The Breaking of Eggs was a complicated attempt to answer a simple question: why do we believe what we believe? When, at a February meeting of the Prospect Book Club, I heard David Aaronovitch use exactly the same phrase to describe the issue he was addressing in his new book Party Animals, I was intrigued. In fact, I was already intrigued, which is why I was there.
Now, having read Party Animals with great admiration (and allowing for a bias towards finding the parallels), I see the two books as companion volumes. Even their jackets complement each other. Apart from asking the same philosophical question, they use the same issue (the Communist Party, and adherence to or deviation from its values) as a way of examining it. They also reach broadly the same conclusion.
But the route taken to get there could not be more different. The Breaking of Eggs is fiction, with the novelist attempting to invent, and then to understand, the psyche of an imagined character, and one holding views he has never held himself. Party Animals is a memoir, with the author describing the flesh and blood reality of growing up in a doctrinaire Communist family. For David Aaronovitch, understanding the psychology is not an intellectual abstraction, but urgent personal therapy.
Feliks Zhukovski, the protagonist of The Breaking of Eggs, is arguably a composite of both of David Aaronovitch’s parents: Lavender, from a broken home and in need of a compensating holism, however illusory, and Sam, the emotionally inaccessible intellectual. For both, the Party became a surrogate family, and the one solid element in a chaotic world.
The similarities between Communism and a religion have been stated so often they need no repetition. But here they are in all their sad, and sometimes hilarious, consequences. It is hard to see how being raised in a Communist household would have differed much from being raised as a member of a severe religious sect. In both cases, there is the insistence that there is only one truth, and only one way of approaching it. Whether in religious or secular form, there can surely be no other attitude that has inflicted so much misery on humanity.
So what effect did all this have on David Aaronovitch?
I started to read his journalism when he joined The Times. At first, I thought him rather less good than the established columnists. But I think that of all new columnists, and then either I stop reading them or they gradually join the list of ‘can’t possibly miss’ columnists. In David Aaronovitch’s case, it was the latter.
What has most intrigued me since is that he differs from the other Times columnists in that his opinions seem to be in a constant state of flux. With the others, you know what you are going to get. It is often stimulating, but it comes from the same fixed viewpoint. With David Aaronovitch, you never know exactly what you’re going to get, and the viewpoint is always shifting. I couldn’t now, in retrospect, quote concrete examples of this, but I have been aware for years of a columnist in transit.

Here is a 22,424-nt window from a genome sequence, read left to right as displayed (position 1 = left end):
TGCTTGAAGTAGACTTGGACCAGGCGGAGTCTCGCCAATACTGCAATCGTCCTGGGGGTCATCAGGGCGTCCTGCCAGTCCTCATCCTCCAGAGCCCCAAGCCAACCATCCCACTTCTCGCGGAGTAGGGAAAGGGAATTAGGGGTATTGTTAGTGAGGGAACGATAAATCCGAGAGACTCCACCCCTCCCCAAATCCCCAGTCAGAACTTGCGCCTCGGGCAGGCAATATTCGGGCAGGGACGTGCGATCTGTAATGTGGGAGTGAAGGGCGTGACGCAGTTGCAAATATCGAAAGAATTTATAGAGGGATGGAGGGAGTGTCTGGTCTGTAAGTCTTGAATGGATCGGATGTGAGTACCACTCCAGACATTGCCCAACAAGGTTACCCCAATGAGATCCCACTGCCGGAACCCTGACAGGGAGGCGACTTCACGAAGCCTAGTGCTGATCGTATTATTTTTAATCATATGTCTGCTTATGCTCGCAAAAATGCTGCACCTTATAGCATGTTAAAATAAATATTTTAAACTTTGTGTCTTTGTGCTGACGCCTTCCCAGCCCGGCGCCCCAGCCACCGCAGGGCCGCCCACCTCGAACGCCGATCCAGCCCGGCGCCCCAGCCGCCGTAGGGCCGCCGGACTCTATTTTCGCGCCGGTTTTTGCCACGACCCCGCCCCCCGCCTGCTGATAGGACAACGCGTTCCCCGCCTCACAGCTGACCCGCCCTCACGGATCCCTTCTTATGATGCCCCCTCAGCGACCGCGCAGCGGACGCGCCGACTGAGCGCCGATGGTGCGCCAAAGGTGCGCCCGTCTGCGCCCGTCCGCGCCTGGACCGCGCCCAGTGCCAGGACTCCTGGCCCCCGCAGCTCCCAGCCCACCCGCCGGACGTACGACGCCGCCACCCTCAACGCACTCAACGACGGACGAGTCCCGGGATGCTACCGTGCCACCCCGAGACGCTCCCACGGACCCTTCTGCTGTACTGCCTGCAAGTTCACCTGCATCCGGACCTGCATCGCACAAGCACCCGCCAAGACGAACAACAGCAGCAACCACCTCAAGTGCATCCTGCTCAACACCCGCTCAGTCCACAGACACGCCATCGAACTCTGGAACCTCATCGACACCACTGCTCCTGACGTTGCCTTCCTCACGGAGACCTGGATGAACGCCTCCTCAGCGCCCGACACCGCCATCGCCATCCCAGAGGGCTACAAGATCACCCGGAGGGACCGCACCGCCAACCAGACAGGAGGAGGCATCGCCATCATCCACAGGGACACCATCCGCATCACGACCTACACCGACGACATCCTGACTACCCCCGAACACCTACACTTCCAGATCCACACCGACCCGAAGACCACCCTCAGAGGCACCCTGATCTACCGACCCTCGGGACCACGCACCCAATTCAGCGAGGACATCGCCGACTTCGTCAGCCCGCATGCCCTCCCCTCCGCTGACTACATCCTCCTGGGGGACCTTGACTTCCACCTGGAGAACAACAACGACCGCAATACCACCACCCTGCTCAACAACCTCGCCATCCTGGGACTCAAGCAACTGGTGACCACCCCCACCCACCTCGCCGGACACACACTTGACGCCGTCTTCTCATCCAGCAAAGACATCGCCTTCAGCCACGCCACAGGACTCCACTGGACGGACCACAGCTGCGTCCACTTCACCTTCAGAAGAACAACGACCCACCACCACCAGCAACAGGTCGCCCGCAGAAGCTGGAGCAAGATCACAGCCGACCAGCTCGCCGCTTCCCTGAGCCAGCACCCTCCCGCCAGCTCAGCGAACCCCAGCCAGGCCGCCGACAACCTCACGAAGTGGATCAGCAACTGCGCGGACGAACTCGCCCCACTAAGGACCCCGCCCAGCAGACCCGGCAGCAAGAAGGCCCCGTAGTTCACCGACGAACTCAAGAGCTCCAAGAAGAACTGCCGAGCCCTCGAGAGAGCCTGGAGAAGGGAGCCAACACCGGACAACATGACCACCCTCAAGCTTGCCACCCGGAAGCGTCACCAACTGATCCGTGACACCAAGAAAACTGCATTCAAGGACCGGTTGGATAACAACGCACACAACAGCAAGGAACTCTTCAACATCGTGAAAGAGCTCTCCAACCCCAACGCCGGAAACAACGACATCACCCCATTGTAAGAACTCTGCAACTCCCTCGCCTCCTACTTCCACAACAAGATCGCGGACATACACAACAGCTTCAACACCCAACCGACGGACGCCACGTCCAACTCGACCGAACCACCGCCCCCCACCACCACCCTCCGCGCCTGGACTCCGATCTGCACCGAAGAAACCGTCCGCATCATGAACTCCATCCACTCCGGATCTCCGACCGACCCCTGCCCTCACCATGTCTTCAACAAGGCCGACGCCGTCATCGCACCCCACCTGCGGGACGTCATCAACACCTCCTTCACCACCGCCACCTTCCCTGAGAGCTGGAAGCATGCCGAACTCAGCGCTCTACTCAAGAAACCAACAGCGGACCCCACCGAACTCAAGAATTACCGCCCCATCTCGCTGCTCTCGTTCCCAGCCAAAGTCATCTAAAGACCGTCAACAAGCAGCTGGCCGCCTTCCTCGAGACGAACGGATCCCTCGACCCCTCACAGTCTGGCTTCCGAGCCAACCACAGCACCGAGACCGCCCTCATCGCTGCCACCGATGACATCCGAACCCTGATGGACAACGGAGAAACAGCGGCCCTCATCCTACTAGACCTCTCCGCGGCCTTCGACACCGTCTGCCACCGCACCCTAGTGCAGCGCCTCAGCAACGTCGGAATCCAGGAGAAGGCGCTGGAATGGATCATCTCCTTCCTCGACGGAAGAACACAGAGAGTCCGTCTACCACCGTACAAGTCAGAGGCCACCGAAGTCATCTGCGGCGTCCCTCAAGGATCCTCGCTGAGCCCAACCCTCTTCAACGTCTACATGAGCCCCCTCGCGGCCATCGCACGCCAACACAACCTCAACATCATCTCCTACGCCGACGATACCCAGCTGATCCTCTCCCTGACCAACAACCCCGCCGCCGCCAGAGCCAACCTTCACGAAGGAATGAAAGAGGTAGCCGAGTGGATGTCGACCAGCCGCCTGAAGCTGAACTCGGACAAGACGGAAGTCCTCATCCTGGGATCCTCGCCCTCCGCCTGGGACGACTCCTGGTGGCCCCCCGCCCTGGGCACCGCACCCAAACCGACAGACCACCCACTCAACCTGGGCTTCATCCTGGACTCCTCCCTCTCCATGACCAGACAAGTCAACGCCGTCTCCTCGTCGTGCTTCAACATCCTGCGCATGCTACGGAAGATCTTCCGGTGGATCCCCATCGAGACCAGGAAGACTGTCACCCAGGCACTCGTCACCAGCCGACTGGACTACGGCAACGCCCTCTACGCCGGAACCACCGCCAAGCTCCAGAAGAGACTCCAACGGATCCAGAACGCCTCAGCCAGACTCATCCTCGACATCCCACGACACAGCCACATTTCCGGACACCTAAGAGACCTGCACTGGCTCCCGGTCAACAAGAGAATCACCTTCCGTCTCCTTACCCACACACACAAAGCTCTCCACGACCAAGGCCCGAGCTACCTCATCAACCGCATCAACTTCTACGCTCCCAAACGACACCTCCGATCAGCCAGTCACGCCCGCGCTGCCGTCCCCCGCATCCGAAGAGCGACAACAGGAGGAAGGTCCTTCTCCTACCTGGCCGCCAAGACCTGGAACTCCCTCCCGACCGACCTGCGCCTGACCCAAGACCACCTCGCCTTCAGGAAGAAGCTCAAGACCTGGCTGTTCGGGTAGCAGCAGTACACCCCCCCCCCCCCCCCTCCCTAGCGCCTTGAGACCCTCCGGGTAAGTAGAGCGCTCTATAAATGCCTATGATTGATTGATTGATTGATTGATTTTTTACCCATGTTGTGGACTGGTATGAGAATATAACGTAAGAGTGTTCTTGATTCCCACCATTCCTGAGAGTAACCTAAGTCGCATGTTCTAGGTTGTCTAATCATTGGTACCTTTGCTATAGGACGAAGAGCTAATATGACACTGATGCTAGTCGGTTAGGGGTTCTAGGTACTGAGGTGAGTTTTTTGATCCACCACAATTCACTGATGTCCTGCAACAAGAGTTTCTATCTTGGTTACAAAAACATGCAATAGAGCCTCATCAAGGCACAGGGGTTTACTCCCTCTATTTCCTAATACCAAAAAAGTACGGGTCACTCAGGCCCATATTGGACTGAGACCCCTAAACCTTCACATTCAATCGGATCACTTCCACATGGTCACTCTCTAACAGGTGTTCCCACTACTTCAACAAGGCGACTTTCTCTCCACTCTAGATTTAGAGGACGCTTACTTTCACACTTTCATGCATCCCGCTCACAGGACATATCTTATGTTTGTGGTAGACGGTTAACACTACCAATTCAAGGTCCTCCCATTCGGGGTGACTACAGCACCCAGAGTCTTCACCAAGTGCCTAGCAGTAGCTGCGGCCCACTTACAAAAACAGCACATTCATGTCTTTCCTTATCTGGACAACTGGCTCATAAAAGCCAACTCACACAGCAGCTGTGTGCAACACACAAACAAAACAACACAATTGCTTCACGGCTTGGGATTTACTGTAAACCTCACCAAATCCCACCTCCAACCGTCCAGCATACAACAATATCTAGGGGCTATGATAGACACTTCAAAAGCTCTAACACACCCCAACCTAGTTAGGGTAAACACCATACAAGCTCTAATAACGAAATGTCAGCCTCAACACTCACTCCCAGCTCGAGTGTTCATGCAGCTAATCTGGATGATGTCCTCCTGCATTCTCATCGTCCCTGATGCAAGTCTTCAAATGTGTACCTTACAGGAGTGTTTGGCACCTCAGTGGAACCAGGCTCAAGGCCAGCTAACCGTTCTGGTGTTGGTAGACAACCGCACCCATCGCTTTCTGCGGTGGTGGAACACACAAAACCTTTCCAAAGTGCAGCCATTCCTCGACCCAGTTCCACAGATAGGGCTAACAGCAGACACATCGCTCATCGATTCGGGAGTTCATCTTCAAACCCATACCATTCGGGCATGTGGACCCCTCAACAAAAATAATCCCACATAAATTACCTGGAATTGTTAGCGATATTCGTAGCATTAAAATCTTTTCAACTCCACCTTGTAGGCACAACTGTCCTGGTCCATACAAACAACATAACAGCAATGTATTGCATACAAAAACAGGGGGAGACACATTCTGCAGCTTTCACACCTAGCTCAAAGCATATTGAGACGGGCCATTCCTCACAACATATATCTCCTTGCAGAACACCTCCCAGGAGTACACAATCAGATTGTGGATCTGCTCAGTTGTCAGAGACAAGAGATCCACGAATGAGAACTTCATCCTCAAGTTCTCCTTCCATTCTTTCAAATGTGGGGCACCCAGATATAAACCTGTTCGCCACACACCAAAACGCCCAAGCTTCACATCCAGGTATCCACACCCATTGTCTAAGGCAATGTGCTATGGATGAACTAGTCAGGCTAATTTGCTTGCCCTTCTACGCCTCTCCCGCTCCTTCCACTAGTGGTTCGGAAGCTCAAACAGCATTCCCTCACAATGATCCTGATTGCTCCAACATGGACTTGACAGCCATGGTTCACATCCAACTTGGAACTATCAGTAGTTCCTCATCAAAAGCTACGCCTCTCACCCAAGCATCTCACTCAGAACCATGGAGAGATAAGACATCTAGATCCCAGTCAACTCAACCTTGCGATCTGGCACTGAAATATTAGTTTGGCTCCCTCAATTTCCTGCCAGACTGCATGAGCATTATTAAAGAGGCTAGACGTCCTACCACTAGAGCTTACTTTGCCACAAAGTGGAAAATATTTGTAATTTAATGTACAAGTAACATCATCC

Party Animals does a great deal to explain this sense, and to substantiate it. The worst of it was that the ideological gulag was only one part, and arguably the lesser part, of the straitjacket that was David Aaronovitch’s young life. The personal was as least as poisonous as the political. If each unhappy family is unhappy in its own way, this one found an extraordinarily depressing way to be unhappy. The journey towards sanity from this introduction to life would never be short, never be easy. This columnist will always be in transit, and to what end he may never know. The triumph of David Aaronovitch is that he has had the courage to attempt the journey, and that he continues to make it.
It would be facile to make direct parallels between the personal and the political in this story, and the author does not do so. But it is impossible to disregard the parallels either. Both elements involved perceptions of truth and perceptions of lies, justifications of the unjustifiable, and the transference of conflict to external victims. Whether deliberately, whether even consciously, when David Aaaronovitch plunges into the depths of his feelings towards the end of the book, his prose plunges with him. The lucid and well-honed journalistic style suddenly becomes raw and atavistic. Even the sub-editing becomes sloppy. Far from being a criticism, this is entirely appropriate: the content and the form in harmony with each other.
From The Breaking of Eggs:
‘Truth is a highly subjective commodity, I find,’ said René.
‘That is an absurd statement,’ [said Feliks Zhukovski]. ‘That is the one thing it is not… For my part, I study the facts in a particular situation. I analyse them according to logic. I reach objective conclusions from them. That is how I arrive at the truth. The absolute truth.’
‘Bollocks… Feliks, it is a myth that we come to rational conclusions. The best we can do is to give ourselves reasons for what we feel. The whole world is based on emotion. The process of logic is to give us a justification for it.’
From Party Animals:
‘Our politics are an extension of our personalities. We like to think that they inhabit a different mental realm to that of our emotions, having been chosen by us rationally and as a consequence of argument and perception.’
I will now put Party Animals next to The Breaking of Eggs on my bookshelf, and let them talk to each other for as long as they like.